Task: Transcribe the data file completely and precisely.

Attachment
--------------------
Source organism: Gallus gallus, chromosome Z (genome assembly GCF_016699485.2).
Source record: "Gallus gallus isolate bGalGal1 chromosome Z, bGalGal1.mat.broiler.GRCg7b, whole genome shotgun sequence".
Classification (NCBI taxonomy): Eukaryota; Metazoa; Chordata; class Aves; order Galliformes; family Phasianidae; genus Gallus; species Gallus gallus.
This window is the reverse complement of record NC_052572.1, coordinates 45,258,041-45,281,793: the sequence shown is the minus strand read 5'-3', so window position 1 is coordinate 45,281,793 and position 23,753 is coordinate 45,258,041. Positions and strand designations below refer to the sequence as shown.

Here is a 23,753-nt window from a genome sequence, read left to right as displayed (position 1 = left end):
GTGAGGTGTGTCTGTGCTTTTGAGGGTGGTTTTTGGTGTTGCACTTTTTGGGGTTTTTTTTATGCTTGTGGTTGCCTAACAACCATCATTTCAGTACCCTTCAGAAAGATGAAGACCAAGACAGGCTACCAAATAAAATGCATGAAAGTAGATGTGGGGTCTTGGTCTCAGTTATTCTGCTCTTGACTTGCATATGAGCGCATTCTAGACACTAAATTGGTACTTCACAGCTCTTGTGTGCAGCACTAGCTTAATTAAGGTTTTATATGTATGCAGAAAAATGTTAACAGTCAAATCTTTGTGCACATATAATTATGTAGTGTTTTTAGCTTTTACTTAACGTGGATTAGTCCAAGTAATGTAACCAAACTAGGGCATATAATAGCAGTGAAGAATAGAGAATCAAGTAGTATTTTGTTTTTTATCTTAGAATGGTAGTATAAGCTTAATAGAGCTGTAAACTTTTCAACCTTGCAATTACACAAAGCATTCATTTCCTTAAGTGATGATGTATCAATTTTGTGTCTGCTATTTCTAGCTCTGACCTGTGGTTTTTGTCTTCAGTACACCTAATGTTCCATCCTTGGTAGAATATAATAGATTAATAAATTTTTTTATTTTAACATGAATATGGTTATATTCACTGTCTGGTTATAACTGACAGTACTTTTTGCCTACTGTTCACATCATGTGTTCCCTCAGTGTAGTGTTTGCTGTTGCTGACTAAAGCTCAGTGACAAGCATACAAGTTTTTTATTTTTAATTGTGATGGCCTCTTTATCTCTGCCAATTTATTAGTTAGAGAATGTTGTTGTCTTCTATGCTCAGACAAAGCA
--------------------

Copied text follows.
Source organism: Gallus gallus, chromosome Z (genome assembly GCF_016699485.2).
Source record: "Gallus gallus isolate bGalGal1 chromosome Z, bGalGal1.mat.broiler.GRCg7b, whole genome shotgun sequence".
Classification (NCBI taxonomy): Eukaryota; Metazoa; Chordata; class Aves; order Galliformes; family Phasianidae; genus Gallus; species Gallus gallus.
This window is the reverse complement of record NC_052572.1, coordinates 45,258,041-45,281,793: the sequence shown is the minus strand read 5'-3', so window position 1 is coordinate 45,281,793 and position 23,753 is coordinate 45,258,041. Positions and strand designations below refer to the sequence as shown.

Here is a 23,753-nt window from a genome sequence, read left to right as displayed (position 1 = left end):
GTGAGGTGTGTCTGTGCTTTTGAGGGTGGTTTTTGGTGTTGCACTTTTTGGGGTTTTTTTTATGCTTGTGGTTGCCTAACAACCATCATTTCAGTACCCTTCAGAAAGATGAAGACCAAGACAGGCTACCAAATAAAATGCATGAAAGTAGATGTGGGGTCTTGGTCTCAGTTATTCTGCTCTTGACTTGCATATGAGCGCATTCTAGACACTAAATTGGTACTTCACAGCTCTTGTGTGCAGCACTAGCTTAATTAAGGTTTTATATGTATGCAGAAAAATGTTAACAGTCAAATCTTTGTGCACATATAATTATGTAGTGTTTTTAGCTTTTACTTAACGTGGATTAGTCCAAGTAATGTAACCAAACTAGGGCATATAATAGCAGTGAAGAATAGAGAATCAAGTAGTATTTTGTTTTTTATCTTAGAATGGTAGTATAAGCTTAATAGAGCTGTAAACTTTTCAACCTTGCAATTACACAAAGCATTCATTTCCTTAAGTGATGATGTATCAATTTTGTGTCTGCTATTTCTAGCTCTGACCTGTGGTTTTTGTCTTCAGTACACCTAATGTTCCATCCTTGGTAGAATATAATAGATTAATAAATTTTTTTATTTTAACATGAATATGGTTATATTCACTGTCTGGTTATAACTGACAGTACTTTTTGCCTACTGTTCACATCATGTGTTCCCTCAGTGTAGTGTTTGCTGTTGCTGACTAAAGCTCAGTGACAAGCATACAAGTTTTTTATTTTTAATTGTGATGGCCTCTTTATCTCTGCCAATTTATTAGTTAGAGAATGTTGTTGTCTTCTATGCTCAGACAAAGCA